Care monitor Lois Byalick meets with a client at Gurwin...

Care monitor Lois Byalick meets with a client at Gurwin Jewish Nursing and Rehabilitation Center in Commack.  Credit: Linda Rosier

The 62-year-old developmentally disabled man is unable to care for himself and he cannot speak. According to his care monitor, Lois Byalick, 72, a retired social worker, he spends most of the day in his bed at Island Nursing and Rehabilitation Center in Holtsville. He has no family or friends to help oversee his needs nor the assets to hire a legal guardian, so Byalick visits him as part of a new program to improve the care of people supervised by state-appointed guardians.

Before 2018, Suffolk County judges would generally appoint lawyers to take on such guardianship cases pro bono, making those attorneys companions for life with many wards, who they were required to visit every three months.

“The single greatest obstacle to ensuring that our most vulnerable citizens are protected is a lack of individuals willing and able to serve as guardians," says Judge Richard I. Horowitz, 56, of Smithtown, a state Court of Claims judge and acting justice of the state Supreme Court of Suffolk County.

“While the law provides for the appointment of guardians, New York State does not have a statewide Community Guardianship Program,” Horowitz says, referring to New York City’s New York Foundation for Senior Citizens, which serves as guardian for incapacitated adults in the five boroughs.

“Judges have been forced to weave together a patchwork quilt to create a safety net,” he explains. “The most significant need is for people who are indigent and/or those with no family support.”

On the judge’s recommendation, a meeting was convened in at his Central Islip office last March with Robert Heppenheimer, 58, who has 30 years’ experience as an advocate for senior citizens, and Pegi Orsino, 67, of the volunteer organization RSVP Suffolk, to brainstorm how to increase the pool of individuals willing and able to serve as guardians in the county.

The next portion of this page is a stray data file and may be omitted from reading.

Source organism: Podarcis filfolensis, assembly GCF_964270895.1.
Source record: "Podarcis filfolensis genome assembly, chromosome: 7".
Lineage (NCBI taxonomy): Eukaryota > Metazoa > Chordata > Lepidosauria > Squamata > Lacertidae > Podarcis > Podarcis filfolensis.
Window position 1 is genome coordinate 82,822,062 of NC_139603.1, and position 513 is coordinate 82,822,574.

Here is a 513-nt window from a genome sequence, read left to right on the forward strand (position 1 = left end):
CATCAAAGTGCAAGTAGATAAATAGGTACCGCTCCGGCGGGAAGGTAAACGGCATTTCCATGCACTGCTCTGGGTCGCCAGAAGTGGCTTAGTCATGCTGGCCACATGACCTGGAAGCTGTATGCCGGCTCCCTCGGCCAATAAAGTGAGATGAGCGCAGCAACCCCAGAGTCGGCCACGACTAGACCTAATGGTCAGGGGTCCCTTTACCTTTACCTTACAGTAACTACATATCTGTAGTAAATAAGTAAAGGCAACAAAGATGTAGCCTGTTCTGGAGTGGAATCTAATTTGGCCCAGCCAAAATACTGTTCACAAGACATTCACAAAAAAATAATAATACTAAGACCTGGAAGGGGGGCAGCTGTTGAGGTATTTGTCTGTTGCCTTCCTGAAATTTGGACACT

Heppenheimer, of Northport, and Orsino, who lives in Bellport, have worked together for 20 years at RSVP, the 850-volunteer group Retired Senior Volunteer Program — Heppenheimer as a board member and Orsino as the executive director. RSVP been serving residents in Suffolk since 1972, connecting those 55 and older with an array of volunteer opportunities.

Rita Kavanagh, left, attends a training facilitated by RSVP executive director...

Rita Kavanagh, left, attends a training facilitated by RSVP executive director Pegi Orsino, center, in mid-February at Touro Law School in Central Islip. Credit: Johnny Milano

“Pegi and I have known Judge Horowitz for years and his great work for the less fortunate in the county and were extremely interested in how we could all come to a solution for this problem,” Heppenheimer says.

Horowitz’s idea initially was that the senior volunteers at RSVP could be a solution. Yet, says Orsino, guardianship itself would likely prove too great a task for the volunteers; instead, she suggested the volunteers be trained as care monitors, “the eyes and ears” of the official guardian.

In the days after that March 2018 meeting, Heppenheimer drafted a proposal to create a nonprofit to act as the responsible entity for people in need of guardians, effectively reducing the need for attorneys to take on the role. Guardianship Corp, with Heppenheimer as its chief executive and assistance from the Senior Law Project at Touro Law School in Central Islip, partnered with RSVP to tap a pool of potential volunteers.

The group also considered what other Long Island entities might offer support. For example, Stony Brook University nursing students have also begun volunteering as interns for additional support.

RSVP executive director Pegi Orsino, left, speaks with Guardianship Corp chief...

RSVP executive director Pegi Orsino, left, speaks with Guardianship Corp chief executive Bob Heppenheimer during a training class for care monitors at Touro Law School in Central Islip.  Credit: Johnny Milano

A pilot grant of $250,000 to Guardianship Corp, which became an operating organization in October 2018, will fund the program for fiscal year 2019 (April to March), to manage and make decisions for the wards and to provide progress reports to the county. The grant is funded by the state Department of Health and managed by the state's Office of Court Administration. 

The services provided by Guardianship Corp can include arranging for food, clothing, shelter and safety; supporting each ward’s well-being, medical stability and mental health; coordinating doctor appointments and related health care and social needs; and managing the individual’s property and financial affairs.

“The bottom line is that through this pilot program, we can help develop the most effective care monitoring, training and working models of using an agency as the guardian with hopes of expanding into the next fiscal year,” says Heppenheimer, who also spent years managing and owning nursing homes in Suffolk.